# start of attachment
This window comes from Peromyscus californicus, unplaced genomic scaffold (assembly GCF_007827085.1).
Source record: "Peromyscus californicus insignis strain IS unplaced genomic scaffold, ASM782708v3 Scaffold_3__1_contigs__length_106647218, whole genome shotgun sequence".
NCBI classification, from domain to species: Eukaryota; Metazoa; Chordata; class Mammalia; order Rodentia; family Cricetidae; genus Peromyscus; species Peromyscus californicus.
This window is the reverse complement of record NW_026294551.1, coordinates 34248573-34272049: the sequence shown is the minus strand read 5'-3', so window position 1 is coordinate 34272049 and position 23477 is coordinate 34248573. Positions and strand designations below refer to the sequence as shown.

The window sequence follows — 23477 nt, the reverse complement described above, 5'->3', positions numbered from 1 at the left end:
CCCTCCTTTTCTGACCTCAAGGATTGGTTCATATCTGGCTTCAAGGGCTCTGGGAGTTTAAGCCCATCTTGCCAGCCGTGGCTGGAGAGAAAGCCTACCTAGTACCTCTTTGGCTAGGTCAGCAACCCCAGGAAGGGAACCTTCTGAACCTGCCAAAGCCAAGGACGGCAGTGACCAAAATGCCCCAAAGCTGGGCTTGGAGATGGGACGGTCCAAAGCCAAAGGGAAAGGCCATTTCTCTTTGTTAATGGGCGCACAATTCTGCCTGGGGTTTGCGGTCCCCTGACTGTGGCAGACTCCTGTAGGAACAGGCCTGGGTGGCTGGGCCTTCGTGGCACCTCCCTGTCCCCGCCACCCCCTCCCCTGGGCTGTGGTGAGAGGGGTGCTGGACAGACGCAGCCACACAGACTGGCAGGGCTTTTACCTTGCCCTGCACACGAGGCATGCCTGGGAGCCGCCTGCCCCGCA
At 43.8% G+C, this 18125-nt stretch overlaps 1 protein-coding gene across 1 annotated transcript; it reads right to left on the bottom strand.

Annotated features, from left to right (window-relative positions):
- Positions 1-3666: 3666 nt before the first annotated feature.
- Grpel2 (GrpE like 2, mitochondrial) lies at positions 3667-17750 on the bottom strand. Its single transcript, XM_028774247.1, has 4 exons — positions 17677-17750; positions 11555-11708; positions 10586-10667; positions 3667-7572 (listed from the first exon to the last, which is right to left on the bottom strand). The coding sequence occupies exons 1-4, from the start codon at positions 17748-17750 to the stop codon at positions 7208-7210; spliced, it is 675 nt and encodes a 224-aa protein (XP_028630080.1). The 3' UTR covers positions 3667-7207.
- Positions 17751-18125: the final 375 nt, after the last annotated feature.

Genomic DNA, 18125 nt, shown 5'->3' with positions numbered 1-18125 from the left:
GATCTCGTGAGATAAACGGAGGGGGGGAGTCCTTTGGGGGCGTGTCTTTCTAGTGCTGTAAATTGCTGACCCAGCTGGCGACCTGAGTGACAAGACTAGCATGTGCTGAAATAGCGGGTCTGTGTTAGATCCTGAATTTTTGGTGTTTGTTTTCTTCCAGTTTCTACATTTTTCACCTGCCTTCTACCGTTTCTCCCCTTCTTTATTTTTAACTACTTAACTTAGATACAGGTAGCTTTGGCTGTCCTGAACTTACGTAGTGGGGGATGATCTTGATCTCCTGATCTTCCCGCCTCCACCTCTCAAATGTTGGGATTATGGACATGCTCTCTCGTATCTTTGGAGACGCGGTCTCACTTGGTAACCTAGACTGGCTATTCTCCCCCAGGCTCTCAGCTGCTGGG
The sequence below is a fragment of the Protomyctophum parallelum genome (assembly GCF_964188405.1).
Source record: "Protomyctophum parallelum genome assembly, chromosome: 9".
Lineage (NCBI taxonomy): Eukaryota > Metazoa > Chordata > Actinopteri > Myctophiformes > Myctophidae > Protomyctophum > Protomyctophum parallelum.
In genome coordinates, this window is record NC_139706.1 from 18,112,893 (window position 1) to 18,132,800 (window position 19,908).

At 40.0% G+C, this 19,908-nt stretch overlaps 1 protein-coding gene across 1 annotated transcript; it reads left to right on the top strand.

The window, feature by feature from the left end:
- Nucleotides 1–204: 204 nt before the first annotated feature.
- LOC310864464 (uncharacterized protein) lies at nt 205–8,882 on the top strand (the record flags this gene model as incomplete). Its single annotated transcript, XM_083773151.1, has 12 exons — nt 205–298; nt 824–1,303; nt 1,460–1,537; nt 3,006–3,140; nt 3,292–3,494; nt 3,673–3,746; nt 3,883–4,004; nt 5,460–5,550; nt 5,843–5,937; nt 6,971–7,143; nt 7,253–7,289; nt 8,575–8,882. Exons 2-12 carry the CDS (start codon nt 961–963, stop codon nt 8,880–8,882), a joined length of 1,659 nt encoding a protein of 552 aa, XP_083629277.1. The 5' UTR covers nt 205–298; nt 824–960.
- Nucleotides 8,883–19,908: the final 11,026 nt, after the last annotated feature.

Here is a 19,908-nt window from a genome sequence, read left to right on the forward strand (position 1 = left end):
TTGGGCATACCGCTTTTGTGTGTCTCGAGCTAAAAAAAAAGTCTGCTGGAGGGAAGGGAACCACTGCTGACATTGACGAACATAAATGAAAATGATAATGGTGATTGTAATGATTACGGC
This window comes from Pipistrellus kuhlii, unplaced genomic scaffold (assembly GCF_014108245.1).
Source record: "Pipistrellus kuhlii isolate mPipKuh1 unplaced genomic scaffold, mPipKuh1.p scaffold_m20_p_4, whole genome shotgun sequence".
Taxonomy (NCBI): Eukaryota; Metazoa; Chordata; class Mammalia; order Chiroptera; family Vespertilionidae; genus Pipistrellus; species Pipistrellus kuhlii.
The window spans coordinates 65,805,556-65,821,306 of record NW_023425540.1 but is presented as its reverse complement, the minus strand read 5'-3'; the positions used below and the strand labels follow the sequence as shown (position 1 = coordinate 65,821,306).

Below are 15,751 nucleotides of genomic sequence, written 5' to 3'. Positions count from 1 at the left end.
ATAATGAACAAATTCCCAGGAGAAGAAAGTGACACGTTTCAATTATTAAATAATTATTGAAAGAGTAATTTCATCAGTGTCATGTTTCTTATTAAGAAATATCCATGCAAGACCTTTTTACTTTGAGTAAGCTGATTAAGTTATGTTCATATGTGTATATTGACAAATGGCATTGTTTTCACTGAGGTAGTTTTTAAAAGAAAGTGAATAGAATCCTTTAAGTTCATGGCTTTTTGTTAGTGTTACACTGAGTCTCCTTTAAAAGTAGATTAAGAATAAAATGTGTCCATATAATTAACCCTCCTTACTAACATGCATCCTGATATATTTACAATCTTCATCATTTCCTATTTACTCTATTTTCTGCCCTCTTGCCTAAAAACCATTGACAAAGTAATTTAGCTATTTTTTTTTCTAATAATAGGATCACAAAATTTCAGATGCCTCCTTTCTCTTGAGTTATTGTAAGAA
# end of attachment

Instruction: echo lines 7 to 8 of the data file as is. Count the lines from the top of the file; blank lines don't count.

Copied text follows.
At 43.8% G+C, this 18125-nt stretch overlaps 1 protein-coding gene across 1 annotated transcript; it reads right to left on the bottom strand.

Annotated features, from left to right (window-relative positions):